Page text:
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  WINDY CITY TIMES

Rusty Schwimmer: A True Character
by Richard Knight, Jr.
2007-05-02

This article shared 10598 times since Wed May 2, 2007
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Rusty Schwimmer. Pic by Gene Page courtesy of County Line Films

________

For Windy City Times/Knight at the Movies

Winnetka native and character actress Rusty Schwimmer and I have known each other for over 20 years. We met when we were both working in Chicago's nightclub scene back in the mid-'80s. By 1989, she'd headed out to the West Coast, and in a few short years established a career in movies and television that has never let up. Although she's had comedic roles, she's usually cast in dramatic parts. Movie audiences recognize her from those small but important character roles—like the anxious, worried juror in Runaway Jury; the tough but vulnerable barfly in The Perfect Storm; and the gutsy miner in North Country.

Now she is co-starring with Paul Giamatti in the offbeat indie The Hawk Is Dying ( premiering in Chicago this Friday at the Gene Siskel Center ) . In the film Schwimmer plays a distracted, anxious southern belle named Precious, who is the brother of Giamatti and the mother of an autistic son ( Michael Pitt ) . During a recent trip back to Chicago, she and I talked about the film, Desperate Housewives and A-list actors coming out.

Windy City Times: The Hawk Is Dying is a very unusual piece. It's very non-linear—a real test for an absent-minded audience. I loved that the normal assumptions you make about characters in a movie didn't really apply.

Rusty Schwimmer: Yes, right. Some people have pointed that out. I think it's because we've been spoon-fed as an audience—I'm saying this in a very general way—to figure out exactly where we are, who we are [ and ] what the relationships are within the first five minutes of the movie. I believe that in movies that are really, really great you don't have that spoon fed to you. Hats off to Julian Goldberger, the filmmaker, because he doesn't want to do that. He feels the audience is much more intelligent than the lowest common denominator and that the lowest common denominator is not as low as most people think.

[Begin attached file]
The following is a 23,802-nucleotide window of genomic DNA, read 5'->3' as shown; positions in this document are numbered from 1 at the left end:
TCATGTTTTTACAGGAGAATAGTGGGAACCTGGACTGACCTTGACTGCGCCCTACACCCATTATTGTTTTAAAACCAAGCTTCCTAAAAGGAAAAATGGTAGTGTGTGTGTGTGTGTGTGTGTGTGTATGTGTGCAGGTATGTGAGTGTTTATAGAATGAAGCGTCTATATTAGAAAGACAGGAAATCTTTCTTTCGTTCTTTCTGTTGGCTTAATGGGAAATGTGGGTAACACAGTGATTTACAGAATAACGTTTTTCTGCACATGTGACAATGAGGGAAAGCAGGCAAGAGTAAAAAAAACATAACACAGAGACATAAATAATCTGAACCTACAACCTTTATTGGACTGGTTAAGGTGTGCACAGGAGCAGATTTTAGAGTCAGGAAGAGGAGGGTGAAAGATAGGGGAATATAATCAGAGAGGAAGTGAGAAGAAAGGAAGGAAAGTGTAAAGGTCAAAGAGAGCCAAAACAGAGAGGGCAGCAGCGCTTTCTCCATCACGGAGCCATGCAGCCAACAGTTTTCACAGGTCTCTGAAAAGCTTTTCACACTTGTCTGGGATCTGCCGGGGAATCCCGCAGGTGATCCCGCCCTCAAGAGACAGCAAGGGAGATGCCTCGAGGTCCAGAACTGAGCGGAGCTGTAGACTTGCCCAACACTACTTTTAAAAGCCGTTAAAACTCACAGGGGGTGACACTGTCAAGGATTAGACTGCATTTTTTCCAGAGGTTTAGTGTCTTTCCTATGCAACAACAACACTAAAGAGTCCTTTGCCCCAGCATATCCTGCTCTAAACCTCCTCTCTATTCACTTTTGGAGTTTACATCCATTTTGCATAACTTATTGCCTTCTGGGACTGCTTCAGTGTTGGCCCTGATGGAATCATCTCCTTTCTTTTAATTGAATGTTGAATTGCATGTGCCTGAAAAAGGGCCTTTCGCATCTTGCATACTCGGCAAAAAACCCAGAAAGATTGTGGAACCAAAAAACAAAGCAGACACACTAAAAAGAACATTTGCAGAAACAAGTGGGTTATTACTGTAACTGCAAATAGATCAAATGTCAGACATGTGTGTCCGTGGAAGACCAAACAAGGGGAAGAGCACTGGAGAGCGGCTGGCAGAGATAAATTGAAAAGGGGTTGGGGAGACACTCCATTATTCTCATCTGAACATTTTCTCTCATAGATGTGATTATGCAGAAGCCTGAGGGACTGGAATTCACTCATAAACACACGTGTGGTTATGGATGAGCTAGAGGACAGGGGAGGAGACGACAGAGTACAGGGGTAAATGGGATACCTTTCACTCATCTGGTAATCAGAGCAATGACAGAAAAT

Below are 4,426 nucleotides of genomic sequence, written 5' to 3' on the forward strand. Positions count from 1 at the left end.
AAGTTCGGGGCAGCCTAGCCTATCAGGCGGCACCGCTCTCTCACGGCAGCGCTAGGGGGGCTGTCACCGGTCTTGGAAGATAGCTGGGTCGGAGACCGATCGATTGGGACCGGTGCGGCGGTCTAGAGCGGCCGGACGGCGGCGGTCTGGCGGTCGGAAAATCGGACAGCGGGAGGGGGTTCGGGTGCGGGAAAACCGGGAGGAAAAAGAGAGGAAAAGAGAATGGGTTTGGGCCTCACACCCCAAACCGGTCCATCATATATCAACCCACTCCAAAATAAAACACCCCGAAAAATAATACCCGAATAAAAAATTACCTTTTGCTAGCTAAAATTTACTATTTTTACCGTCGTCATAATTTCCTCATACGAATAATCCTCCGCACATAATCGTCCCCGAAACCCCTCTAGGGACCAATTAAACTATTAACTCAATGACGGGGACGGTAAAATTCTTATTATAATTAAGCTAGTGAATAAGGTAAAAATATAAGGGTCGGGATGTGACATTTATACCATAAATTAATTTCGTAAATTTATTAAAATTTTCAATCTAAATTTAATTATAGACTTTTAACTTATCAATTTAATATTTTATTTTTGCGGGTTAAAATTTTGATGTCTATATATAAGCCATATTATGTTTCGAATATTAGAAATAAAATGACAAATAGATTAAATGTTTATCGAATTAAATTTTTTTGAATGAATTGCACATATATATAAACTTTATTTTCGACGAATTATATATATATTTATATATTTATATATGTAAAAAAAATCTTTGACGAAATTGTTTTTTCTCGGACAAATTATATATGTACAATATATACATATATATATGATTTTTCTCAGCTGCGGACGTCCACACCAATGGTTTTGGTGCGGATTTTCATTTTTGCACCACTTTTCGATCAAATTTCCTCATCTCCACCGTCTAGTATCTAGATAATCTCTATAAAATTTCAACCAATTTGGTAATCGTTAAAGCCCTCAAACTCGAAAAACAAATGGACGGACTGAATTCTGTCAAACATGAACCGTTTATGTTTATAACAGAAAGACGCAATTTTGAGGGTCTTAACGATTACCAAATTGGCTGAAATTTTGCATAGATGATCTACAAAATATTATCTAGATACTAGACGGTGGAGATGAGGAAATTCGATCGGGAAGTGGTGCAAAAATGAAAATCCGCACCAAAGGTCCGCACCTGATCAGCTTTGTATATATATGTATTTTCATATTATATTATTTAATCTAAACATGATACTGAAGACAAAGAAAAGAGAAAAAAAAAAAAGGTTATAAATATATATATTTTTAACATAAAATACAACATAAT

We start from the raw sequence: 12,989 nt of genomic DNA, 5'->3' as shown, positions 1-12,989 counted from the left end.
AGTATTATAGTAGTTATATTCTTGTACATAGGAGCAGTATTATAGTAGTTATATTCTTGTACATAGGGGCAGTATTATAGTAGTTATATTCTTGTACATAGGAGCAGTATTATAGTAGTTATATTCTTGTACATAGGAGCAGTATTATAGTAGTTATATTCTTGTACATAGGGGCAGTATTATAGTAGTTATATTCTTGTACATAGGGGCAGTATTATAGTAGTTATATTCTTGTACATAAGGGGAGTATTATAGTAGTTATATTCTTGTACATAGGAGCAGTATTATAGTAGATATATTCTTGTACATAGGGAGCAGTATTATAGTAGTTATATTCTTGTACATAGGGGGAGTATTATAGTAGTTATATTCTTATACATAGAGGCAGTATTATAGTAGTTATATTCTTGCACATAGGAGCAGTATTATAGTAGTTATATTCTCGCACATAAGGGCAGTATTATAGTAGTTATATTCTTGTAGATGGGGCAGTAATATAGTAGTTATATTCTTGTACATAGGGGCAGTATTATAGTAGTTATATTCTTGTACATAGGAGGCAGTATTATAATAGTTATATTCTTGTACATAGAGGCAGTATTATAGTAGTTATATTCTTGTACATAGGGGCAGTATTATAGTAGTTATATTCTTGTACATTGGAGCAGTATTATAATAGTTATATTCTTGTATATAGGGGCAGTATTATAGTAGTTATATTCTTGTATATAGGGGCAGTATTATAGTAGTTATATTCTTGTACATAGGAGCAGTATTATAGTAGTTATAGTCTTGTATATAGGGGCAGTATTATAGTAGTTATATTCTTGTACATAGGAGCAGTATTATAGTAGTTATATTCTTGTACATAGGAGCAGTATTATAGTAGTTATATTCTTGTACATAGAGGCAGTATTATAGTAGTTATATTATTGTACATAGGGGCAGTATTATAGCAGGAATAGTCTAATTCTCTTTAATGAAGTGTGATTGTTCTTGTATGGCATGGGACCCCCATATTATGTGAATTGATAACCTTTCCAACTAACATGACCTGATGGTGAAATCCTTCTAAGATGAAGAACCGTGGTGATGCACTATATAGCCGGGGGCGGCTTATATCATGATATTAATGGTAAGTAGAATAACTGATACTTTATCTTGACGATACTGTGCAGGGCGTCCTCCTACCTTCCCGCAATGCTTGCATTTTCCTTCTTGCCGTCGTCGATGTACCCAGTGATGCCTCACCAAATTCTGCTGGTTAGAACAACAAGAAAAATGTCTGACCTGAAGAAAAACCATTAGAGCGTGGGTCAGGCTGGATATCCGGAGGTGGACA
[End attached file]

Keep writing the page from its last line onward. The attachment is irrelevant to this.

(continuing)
WCT: How did this originally come to you, Rusty? Did you know this director-writer?

RS: I didn't know him or anything about him. He had worked with John Hawkes, who played Bugsy in The Perfect Storm; [ then, ] John and Nick Offerman—my friend who used to be with the Defiant Theatre in Chicago—both said, 'The character of Precious needs to be Rusty.' So Julian saw me at the very beginning of casting and then I didn't hear anything; I thought I did well. Then ,maybe six months later, I got a call asking if I'd be willing to play Precious.

WCT: Can you talk about working with Paul Giamatti?

RS: I was in a happy bubble to be working with such incredible people that really love what they do. I loved that Paul Giamatti is so open. We immediately had this connection. The first night I was on location in Florida he took me to this restaurant called Mom's—a great soul food place—and they all loved him because they'd seen Big Momma's House so many times.

WCT: Right! I'd forgotten he'd done that.

RS: Yes, exactly. So, from the get-go we were like brother and sister, and we could say anything in front of each other; working with each other was great. One of us would have an insane idea and the other person would giggle and then we'd try it and see if it worked or not.